Motion to File Belated Appeal In Florida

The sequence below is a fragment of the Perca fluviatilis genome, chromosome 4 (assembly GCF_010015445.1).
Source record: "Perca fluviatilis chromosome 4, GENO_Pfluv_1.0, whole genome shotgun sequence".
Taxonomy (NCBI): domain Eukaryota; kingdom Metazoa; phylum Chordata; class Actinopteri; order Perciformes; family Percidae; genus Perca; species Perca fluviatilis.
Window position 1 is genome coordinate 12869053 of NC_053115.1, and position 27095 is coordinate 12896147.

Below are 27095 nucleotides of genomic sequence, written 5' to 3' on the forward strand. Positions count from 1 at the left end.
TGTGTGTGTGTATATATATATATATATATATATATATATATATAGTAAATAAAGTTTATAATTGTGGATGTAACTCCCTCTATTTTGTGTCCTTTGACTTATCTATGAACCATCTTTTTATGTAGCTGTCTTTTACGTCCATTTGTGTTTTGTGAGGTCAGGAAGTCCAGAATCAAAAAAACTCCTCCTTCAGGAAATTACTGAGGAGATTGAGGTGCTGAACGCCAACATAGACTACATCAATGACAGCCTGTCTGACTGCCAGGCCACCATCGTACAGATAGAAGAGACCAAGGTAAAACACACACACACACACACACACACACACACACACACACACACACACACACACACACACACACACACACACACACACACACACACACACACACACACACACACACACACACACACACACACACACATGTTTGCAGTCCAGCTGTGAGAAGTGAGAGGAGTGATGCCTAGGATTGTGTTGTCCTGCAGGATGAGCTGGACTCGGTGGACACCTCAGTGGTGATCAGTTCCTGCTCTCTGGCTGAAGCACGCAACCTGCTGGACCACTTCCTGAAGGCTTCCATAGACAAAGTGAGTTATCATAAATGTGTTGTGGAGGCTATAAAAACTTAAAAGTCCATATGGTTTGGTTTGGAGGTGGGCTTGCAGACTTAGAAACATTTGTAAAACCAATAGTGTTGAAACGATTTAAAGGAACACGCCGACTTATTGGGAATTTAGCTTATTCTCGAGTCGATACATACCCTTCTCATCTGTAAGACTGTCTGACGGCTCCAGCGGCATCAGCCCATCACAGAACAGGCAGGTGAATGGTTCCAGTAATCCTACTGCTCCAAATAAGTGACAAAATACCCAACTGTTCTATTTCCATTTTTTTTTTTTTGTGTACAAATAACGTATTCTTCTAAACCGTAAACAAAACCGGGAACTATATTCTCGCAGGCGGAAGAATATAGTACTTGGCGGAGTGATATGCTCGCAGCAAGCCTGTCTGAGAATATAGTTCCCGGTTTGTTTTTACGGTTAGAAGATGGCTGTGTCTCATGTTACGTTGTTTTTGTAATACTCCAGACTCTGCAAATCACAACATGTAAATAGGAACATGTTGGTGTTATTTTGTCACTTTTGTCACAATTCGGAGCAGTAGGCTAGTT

In Diaz v. State, 724 So. 2d 595, 596 (Fla. 2d DCA 1998), this court held that the Supreme Court of Florida's decision in Lambrix v. State, 698 So. 2d 247 (Fla. 1996), mandated that a defendant be afforded no relief in the form of a belated appeal based on counsel's failure to file a notice of appeal from the denial of a postconviction motion upon timely request by a defendant. We accordingly are required, under Lambrix and Diaz, to deny X's motion for leave to file a belated appeal and to dismiss his appeal as having been untimely filed. In reaching this result, we recognize that, in Steele v. Kehoe, 747 So. 2d 931, 1999 Fla, the supreme court held that when a convicted defendant alleges that his or her counsel agreed to file a postconviction motion on the defendant's behalf in the trial court, pursuant to Florida Rule of Criminal Procedure 3.850, but failed to do so in a timely manner, it is appropriate to order a hearing to determine whether a belated postconviction motion should be permitted. If the defendant prevails at the hearing, he or she is entitled to belatedly file a rule 3.850 motion. See id. The supreme court in Steele further modified rule 3.850(b) to expressly provide an exception to the two-year filing requirement for a rule 3.850 motion if the defendant alleges that he or she retained counsel to timely file such a motion and counsel, through neglect, failed to do so. The supreme court stated in Steele v. Kehoe, 747 So. 2d 931, 1999 Fla, that there was a need to amend Florida Rule of Criminal Procedure 3.850(b) by adding a provision to allow a belated "appeal," we believe the reference to belated "appeal," as opposed to belated "motion," was unintended because clearly the rule amendment itself addresses only belated motions filed in the trial court.